Easter Around the World
From witches to detectives, Easter traditions vary
Norway's Criminal Habit Uncovered
In Norway, reading detective novels and crime thrillers has become a popular Easter pastime. Paaskekrim (Easter crime) refers to the new crime novels available at Easter. The period from Holy Thursday through East Monday is a public holiday, and many Norwegians take vacations to the mountains, or to the coast at this time. According to folklore professors at the Institute for Cultural Studies at the University of Oslo, the tradition of reading about crime at Easter may stem from the violent nature of Christ's death.
Latvians Break an Egg
Latvians play an Easter egg game in which each person takes a hard boiled, colored egg. Players make pairs and then tap the ends of their eggs together. First the wide ends of the two eggs are tapped together, then the narrow ends, and finally one wide and one narrow end. When a player's egg breaks, he or she leaves the game, which continues until one player is left with an unbroken egg.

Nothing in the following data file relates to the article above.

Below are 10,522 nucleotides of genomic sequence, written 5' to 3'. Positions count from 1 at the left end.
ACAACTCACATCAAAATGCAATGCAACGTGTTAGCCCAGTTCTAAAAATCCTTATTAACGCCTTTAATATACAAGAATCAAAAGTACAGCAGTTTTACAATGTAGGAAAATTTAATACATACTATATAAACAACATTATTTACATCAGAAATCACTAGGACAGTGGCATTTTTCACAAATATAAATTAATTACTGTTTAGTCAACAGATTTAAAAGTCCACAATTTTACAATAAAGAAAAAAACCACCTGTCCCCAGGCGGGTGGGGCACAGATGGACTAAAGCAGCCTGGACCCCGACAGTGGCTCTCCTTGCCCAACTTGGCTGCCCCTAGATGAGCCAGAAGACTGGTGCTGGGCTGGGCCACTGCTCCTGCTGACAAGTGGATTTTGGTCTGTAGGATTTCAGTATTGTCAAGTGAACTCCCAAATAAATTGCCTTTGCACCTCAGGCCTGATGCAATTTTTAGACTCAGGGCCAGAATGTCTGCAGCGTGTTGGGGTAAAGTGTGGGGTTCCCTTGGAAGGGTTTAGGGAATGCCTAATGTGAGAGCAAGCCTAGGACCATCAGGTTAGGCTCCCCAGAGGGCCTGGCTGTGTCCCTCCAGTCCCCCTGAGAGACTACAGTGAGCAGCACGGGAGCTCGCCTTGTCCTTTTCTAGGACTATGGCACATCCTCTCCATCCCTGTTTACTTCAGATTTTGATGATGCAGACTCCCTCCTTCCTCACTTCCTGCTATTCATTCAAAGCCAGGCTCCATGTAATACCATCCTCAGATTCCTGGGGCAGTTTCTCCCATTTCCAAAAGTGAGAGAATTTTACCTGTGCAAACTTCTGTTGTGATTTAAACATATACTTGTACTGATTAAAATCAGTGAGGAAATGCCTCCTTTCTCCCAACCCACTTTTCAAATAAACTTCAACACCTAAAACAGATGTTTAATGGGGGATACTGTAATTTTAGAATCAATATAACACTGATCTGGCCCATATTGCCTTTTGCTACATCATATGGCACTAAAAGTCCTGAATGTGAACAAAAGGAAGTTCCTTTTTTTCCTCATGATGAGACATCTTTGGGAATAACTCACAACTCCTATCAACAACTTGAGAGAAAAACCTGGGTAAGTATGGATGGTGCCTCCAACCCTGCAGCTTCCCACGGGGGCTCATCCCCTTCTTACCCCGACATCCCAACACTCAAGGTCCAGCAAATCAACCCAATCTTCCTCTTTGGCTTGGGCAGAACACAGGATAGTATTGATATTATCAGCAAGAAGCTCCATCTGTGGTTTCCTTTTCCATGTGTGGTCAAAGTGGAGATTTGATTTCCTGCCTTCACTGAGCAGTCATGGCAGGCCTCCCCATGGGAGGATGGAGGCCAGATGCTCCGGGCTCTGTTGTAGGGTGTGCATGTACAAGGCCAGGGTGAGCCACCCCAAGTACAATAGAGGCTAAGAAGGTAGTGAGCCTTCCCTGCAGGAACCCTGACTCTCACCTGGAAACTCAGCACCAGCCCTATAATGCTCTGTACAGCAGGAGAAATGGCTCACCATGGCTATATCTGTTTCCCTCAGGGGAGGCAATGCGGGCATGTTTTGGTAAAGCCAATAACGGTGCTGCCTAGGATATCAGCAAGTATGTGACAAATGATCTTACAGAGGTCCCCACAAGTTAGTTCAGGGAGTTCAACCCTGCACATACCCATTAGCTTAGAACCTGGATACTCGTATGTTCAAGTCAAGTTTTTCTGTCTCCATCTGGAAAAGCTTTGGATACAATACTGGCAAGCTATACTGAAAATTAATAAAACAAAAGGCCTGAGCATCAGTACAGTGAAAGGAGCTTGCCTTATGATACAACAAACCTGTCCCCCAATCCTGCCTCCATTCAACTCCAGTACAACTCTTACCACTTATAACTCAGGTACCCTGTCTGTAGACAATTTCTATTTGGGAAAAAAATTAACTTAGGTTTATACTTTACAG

Bermuda Lilies Bloom Abroad
Lilies were a symbol of purity for early Christians. The white trumpet lily, known in the United States as "Easter Lilies," were brought from Bermuda around 1900. The trumpet lily blooms in the spring and rapidly became a popular for Easter decorations.
Mexican Village Produces Mega-Play
The passion play in the town of Iztapalapa, near Mexico City, is one of the most famous Easter events in Mexico, drawing one million visitors each year. Following a devastating cholera epidemic in the winter of 1833, the handful of survivors decided to hold the play to give thanks. The productions have become increasingly more elaborate. Everyone in town participates, but leading roles are awarded to those meeting strict height and appearance requirements, and of undisputed good character.
Easter Witches Haunt Sweden
In Sweden, witches were thought to fly their broomsticks to church bell towers on Easter Eve. Especially in western Sweden, children often dress up as hags and visit neighbors, often with an Easter card, hoping for a coin or a piece of candy in return.